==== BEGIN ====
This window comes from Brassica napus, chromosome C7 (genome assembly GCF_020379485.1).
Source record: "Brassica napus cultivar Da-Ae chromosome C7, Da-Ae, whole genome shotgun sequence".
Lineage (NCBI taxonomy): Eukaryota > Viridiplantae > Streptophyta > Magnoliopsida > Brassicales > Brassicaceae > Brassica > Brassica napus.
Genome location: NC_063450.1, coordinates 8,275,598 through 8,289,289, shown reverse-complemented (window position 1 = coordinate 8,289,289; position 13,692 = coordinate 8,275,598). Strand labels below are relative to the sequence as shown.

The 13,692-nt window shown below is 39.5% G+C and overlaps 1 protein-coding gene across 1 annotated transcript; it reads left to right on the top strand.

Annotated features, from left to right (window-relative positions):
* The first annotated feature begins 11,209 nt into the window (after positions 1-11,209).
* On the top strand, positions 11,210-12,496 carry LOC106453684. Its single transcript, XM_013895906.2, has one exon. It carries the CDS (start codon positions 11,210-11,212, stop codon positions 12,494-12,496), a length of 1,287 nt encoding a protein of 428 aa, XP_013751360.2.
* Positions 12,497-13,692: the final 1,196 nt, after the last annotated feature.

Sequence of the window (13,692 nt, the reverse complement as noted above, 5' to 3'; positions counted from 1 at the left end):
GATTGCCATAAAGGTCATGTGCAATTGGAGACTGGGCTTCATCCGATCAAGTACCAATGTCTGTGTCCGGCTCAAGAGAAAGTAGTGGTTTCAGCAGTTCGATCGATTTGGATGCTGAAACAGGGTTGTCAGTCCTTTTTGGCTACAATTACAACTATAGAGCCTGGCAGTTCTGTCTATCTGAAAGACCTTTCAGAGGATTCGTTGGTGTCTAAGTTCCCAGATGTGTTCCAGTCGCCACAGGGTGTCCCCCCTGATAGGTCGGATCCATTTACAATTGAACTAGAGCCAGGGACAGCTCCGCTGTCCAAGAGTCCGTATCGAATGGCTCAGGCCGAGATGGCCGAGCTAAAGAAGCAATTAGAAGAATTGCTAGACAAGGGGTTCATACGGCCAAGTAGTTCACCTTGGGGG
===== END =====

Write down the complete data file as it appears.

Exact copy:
This window comes from Brassica napus, chromosome C7 (genome assembly GCF_020379485.1).
Source record: "Brassica napus cultivar Da-Ae chromosome C7, Da-Ae, whole genome shotgun sequence".
Lineage (NCBI taxonomy): Eukaryota > Viridiplantae > Streptophyta > Magnoliopsida > Brassicales > Brassicaceae > Brassica > Brassica napus.
Genome location: NC_063450.1, coordinates 8,275,598 through 8,289,289, shown reverse-complemented (window position 1 = coordinate 8,289,289; position 13,692 = coordinate 8,275,598). Strand labels below are relative to the sequence as shown.

The 13,692-nt window shown below is 39.5% G+C and overlaps 1 protein-coding gene across 1 annotated transcript; it reads left to right on the top strand.

Annotated features, from left to right (window-relative positions):
* The first annotated feature begins 11,209 nt into the window (after positions 1-11,209).
* On the top strand, positions 11,210-12,496 carry LOC106453684. Its single transcript, XM_013895906.2, has one exon. It carries the CDS (start codon positions 11,210-11,212, stop codon positions 12,494-12,496), a length of 1,287 nt encoding a protein of 428 aa, XP_013751360.2.
* Positions 12,497-13,692: the final 1,196 nt, after the last annotated feature.

Sequence of the window (13,692 nt, the reverse complement as noted above, 5' to 3'; positions counted from 1 at the left end):
GATTGCCATAAAGGTCATGTGCAATTGGAGACTGGGCTTCATCCGATCAAGTACCAATGTCTGTGTCCGGCTCAAGAGAAAGTAGTGGTTTCAGCAGTTCGATCGATTTGGATGCTGAAACAGGGTTGTCAGTCCTTTTTGGCTACAATTACAACTATAGAGCCTGGCAGTTCTGTCTATCTGAAAGACCTTTCAGAGGATTCGTTGGTGTCTAAGTTCCCAGATGTGTTCCAGTCGCCACAGGGTGTCCCCCCTGATAGGTCGGATCCATTTACAATTGAACTAGAGCCAGGGACAGCTCCGCTGTCCAAGAGTCCGTATCGAATGGCTCAGGCCGAGATGGCCGAGCTAAAGAAGCAATTAGAAGAATTGCTAGACAAGGGGTTCATACGGCCAAGTAGTTCACCTTGGGGG